The Cast of Pixar’s ‘Turning Red’ Speak to the Characters and Inspiration of the Film

In just a few short days, the world will finally get the chance to see Disney and Pixar’s latest film, Turning Red!


The movie premieres on Disney+ on March 11th, and it tells the story of a young girl named Meilin Lee who turns into a giant red panda any time she gets a little too excited. And recently, we got a chance to catch up with the cast and the creators of the film to learn more about what we can expect when it hits our screens.

Two different panels of cast members and creatives behind the film got together to discuss Turning Red ahead of its release. The first panel was made up of the movie’s stars, including Sandra Oh (voice of “Ming”), Rosalie Chiang (voice of “Mei Lee”), Ava Morse (voice of “Miriam”), Hyein Park (voice of “Abby”), and Maitreyi Ramakrishnan (voice of “Priya”). The second panel during the press conference was filled with the film’s creators: director Domee Shi, producer Lindsey Collins, and Julia Cho.


Press Conference Highlights


Morse on Miriam: “Miriam is the best friend that you could ever want. She’s funny, she’s always there for you. She’s a party animal. And she just always knows how to cheer you up when you’re down.”

Ramakrishnan on Priya: “Priya is pretty sarcastic, dry, um, very deadpan. Um, but you know what? She’s really cool. I think she’s one cool cat.”

Park on Abby: “Um, Abby’s like this little ball of energy. And very loving. Very passionate. But comes up a little too explosive at some times. Um, and I would say she loves her friends so much, especially when they’re fluffy.”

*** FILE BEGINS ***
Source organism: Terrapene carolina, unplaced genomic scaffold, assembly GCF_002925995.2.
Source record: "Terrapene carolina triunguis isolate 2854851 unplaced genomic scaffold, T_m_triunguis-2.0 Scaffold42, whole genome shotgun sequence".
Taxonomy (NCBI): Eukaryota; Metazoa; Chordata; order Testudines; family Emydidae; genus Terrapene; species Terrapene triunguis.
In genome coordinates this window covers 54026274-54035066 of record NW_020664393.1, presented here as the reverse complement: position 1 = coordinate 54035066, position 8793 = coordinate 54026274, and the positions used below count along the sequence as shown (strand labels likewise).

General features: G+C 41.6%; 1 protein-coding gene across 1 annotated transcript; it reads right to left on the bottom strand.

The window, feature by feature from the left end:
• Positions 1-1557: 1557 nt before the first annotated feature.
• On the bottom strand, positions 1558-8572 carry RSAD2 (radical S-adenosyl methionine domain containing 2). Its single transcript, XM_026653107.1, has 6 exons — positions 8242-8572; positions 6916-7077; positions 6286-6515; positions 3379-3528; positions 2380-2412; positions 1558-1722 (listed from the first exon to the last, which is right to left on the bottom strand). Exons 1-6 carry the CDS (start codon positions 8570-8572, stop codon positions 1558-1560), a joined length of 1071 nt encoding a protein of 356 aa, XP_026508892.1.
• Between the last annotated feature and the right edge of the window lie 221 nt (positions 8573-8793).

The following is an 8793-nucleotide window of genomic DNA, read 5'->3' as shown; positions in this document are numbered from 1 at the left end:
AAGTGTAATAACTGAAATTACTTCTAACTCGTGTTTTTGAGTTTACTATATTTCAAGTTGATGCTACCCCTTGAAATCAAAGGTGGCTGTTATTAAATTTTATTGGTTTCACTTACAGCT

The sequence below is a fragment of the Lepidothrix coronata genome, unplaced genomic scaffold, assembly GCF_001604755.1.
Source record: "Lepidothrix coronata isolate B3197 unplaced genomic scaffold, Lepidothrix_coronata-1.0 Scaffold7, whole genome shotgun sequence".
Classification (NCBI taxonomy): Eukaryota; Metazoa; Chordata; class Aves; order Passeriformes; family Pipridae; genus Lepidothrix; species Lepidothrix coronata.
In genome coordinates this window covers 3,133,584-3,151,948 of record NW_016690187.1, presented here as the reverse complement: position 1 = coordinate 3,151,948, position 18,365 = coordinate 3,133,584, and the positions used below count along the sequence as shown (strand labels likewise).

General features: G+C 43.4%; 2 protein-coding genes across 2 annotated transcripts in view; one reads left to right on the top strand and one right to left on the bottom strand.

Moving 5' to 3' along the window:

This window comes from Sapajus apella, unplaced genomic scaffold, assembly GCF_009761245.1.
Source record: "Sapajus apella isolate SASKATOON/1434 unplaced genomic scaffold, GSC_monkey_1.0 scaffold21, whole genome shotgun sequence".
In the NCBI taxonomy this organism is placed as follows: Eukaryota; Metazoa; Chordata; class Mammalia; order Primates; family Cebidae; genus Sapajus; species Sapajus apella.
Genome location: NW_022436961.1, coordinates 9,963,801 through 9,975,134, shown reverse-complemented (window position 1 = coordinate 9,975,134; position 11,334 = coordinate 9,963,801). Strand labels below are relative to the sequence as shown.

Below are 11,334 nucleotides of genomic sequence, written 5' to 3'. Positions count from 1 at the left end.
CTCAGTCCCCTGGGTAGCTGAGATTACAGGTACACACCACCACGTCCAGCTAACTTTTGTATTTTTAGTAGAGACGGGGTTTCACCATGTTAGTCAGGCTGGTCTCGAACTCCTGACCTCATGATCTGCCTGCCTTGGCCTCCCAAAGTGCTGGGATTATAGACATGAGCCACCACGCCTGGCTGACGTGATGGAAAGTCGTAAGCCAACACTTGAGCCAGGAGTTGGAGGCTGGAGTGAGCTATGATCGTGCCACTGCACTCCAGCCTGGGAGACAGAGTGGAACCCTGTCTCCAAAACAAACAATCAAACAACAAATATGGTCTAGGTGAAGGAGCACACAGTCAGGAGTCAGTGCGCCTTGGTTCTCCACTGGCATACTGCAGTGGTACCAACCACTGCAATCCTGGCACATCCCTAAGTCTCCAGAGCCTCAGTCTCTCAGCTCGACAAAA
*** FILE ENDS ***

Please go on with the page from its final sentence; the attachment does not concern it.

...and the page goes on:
Oh on Ming: Oh, I play Ming, uh, Mei’s mother, who is, I’d like to call her a hypervigilant, loving mother.  Uh, and we basically go through this-this, uh, change in our relationship where, you know, a natural change between mothers and daughters when daughters have to, uh, become their own independent people.”

Chang on Mei: “She is a 13-year-old Chinese Canadian who’s confident, she’s ambitious, and she’s a little dorky and a bit of an overachiever. But, um, she has-she puts so much value in her friendships and her relationship with her mom.  And in this movie, she goes through these huge changes and she’s dealing with this.”



Oh: And so what I love about this film through friendship, and also music, it’s that precious time when you’re starting to figure out who you are when your friends become really, really important.  You know, for me, the girls that I grew up with in, like, Nepean, Ontario, um, we’re still all friends.”

Park: Pixar is already, like, they have a very wide, younger audience.  And I feel like people, like I grew up watch a bunch of Pixar’s movies, and, um, now this is for like a new generation of people who can-they’re-they can kinda first see what a good, solid, female friendship is like.  And being able to be a part of that, I mean, like, I am honored.  Like, that is such a cool thing to be able to say.”